Saturday, April 21, 2018

Alpha Heroes: Certifiable Creeps or Desirable Lovers?

For the longest time, I had no idea what an 'Alpha Hero' was. A multi-published romance novelist, I am especially embarrassed to admit that I did in fact remain in the dark about this for quite some time, maintaining only a faint idea of what the term meant, which I'd acquired solely by using context clues. I'd heard, in various writers' workshops and such that 'alpha heroes' were a popular archetype for heroes often used in romance novels. Every hero falls under the categorization of at least 1 archetype, the workshop leaders said, or perhaps several archetypes, but every type of character has been done before and understanding what archetype your hero falls under and learning how to purposefully create characters associated with a particular archetype will strengthen your writing tenfold..  My vague understanding of what an alpha hero was, at this point in time, was that he was a bad-boy, plain and simple, and that, often times this arrogant man must learn from his mistakes before he can win the heart of the heroine. True enough. Though, my understanding deepened further as time went on, and I went on to create several alpha heroes of my own. Recently, the wheels in my head began turning regarding alphas once again, when I encountered Evander "Vander" Septimus Brody, hero in Eloisa James's Four Nights with the Duke.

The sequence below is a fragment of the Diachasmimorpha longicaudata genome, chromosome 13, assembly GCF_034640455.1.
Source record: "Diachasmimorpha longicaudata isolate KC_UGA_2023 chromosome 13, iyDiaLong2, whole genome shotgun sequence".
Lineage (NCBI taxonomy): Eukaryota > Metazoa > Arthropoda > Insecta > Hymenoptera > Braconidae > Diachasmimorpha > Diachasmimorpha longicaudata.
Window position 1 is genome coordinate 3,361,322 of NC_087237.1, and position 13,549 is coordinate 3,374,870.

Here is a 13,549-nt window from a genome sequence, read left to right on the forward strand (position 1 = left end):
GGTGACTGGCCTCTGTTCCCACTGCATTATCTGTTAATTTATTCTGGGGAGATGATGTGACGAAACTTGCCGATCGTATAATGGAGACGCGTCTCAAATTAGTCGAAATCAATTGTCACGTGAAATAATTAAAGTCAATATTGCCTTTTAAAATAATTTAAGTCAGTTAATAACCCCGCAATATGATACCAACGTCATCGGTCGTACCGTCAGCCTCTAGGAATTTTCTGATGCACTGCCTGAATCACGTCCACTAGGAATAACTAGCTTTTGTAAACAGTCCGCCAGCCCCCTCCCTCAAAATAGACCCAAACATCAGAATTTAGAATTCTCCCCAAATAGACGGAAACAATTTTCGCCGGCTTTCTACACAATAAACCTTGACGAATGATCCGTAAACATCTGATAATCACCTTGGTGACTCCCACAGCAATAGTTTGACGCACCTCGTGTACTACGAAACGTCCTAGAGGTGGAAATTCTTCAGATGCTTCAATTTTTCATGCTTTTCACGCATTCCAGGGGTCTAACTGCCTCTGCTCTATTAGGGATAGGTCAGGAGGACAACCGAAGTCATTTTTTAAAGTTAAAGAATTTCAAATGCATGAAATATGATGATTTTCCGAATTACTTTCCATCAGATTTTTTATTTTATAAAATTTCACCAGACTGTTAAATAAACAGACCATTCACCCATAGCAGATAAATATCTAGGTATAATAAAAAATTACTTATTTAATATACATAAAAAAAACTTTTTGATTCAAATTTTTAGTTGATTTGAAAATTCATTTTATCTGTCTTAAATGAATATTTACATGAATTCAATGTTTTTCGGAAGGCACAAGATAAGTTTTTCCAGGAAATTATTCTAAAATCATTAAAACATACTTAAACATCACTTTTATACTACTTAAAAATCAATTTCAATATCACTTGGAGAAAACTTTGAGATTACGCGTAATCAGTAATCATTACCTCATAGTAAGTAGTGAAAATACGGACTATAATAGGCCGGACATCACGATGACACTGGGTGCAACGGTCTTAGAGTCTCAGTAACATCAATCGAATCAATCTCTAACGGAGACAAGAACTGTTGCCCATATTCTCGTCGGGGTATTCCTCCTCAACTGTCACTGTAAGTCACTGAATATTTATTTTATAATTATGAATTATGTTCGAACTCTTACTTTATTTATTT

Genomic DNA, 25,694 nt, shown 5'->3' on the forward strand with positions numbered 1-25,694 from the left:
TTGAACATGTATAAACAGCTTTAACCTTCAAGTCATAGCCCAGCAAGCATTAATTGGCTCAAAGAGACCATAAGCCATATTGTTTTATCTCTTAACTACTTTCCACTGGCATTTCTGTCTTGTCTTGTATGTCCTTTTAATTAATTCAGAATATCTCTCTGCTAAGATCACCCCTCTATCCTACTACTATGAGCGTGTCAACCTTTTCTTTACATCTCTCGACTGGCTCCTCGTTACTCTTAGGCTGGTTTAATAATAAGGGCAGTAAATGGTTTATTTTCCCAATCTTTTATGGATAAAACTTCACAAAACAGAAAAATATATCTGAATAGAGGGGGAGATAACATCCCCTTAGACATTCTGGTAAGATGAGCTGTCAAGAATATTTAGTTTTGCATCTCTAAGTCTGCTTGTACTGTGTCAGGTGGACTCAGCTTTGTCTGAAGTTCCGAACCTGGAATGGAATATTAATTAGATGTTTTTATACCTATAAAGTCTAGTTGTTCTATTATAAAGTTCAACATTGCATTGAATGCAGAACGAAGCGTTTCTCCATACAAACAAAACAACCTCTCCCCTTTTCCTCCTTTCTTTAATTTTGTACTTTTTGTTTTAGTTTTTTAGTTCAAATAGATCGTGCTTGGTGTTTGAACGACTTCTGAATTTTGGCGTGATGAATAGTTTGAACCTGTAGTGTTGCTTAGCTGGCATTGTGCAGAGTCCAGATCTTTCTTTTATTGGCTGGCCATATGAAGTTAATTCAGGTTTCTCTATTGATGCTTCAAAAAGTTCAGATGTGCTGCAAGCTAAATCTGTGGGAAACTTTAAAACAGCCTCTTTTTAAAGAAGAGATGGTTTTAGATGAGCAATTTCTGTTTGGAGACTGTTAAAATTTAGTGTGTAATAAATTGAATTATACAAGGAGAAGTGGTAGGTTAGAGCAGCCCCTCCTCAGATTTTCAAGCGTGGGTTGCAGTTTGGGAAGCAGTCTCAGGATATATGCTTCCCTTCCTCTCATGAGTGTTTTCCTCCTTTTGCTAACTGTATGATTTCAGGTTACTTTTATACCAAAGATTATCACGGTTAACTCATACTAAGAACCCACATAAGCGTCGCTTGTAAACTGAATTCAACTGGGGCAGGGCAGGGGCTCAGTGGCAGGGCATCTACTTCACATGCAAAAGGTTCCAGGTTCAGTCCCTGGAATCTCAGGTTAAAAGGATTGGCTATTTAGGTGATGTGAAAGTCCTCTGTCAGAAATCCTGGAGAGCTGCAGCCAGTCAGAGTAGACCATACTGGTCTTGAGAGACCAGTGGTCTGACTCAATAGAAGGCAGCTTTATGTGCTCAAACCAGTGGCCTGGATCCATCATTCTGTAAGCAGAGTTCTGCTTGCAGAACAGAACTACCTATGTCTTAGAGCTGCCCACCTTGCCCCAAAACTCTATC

By definition, an alpha male is said to be the dominant male animal in a particular group, or man tending to assume a dominant or domineering role in social or professional situations. Searching for 'alpha hero' books via, the first book list sited is for 'Controlling/Sexy/Possessive Men,' followed by 'So you love a Bad Boy or Tortured Hero,' then 'Questionable Alphas: Dominant, Possessive, Jealous, Controlling, sometimes scary but always hot,' and, 'Hot Alpha Males' followed by 'Male Characters You Would Run From If They Tried To Date You.' Arguably, all of these classifications are clever ways of describing alphas. However, any loyal romance reader, or writer, (or ANY reader/writer for that matter!) knows that no two heroes are ever exactly the same. Heroes, like all characters, are a blend of traits and characteristics, quirks and distinctions. They are a combination of archetypes if you will, meaning, that, in essence, the percentage of "alpha" each alpha hero contains, varies.  Some, like Vander, may be more arrogant than others, making them harder to forgive in the end. The question, as readers, and writers, which we probably ask ourselves, subconsciously or otherwise, is, has the author gone too far?  Can we forgive this hero and, if so, can we give him our heart?